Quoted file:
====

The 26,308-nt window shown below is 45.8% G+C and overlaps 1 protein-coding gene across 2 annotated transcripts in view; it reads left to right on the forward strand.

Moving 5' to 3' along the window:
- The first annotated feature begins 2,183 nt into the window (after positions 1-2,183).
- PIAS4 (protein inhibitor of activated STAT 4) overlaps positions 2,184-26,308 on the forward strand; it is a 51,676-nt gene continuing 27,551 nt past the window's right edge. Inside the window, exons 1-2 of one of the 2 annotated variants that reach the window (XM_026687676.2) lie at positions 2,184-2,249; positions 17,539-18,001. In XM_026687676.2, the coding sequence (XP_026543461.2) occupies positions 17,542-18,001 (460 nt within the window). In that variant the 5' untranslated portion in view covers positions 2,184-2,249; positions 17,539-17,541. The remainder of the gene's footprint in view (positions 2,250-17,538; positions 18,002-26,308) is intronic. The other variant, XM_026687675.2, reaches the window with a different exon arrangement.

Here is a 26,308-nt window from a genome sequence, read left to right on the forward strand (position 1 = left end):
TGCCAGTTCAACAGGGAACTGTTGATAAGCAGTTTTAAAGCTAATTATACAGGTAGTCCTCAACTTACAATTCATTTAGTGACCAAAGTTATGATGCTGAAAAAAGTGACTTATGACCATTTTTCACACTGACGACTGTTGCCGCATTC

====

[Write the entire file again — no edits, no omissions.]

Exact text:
The 26,308-nt window shown below is 45.8% G+C and overlaps 1 protein-coding gene across 2 annotated transcripts in view; it reads left to right on the forward strand.

Moving 5' to 3' along the window:
- The first annotated feature begins 2,183 nt into the window (after positions 1-2,183).
- PIAS4 (protein inhibitor of activated STAT 4) overlaps positions 2,184-26,308 on the forward strand; it is a 51,676-nt gene continuing 27,551 nt past the window's right edge. Inside the window, exons 1-2 of one of the 2 annotated variants that reach the window (XM_026687676.2) lie at positions 2,184-2,249; positions 17,539-18,001. In XM_026687676.2, the coding sequence (XP_026543461.2) occupies positions 17,542-18,001 (460 nt within the window). In that variant the 5' untranslated portion in view covers positions 2,184-2,249; positions 17,539-17,541. The remainder of the gene's footprint in view (positions 2,250-17,538; positions 18,002-26,308) is intronic. The other variant, XM_026687675.2, reaches the window with a different exon arrangement.

Here is a 26,308-nt window from a genome sequence, read left to right on the forward strand (position 1 = left end):
TGCCAGTTCAACAGGGAACTGTTGATAAGCAGTTTTAAAGCTAATTATACAGGTAGTCCTCAACTTACAATTCATTTAGTGACCAAAGTTATGATGCTGAAAAAAGTGACTTATGACCATTTTTCACACTGACGACTGTTGCCGCATTC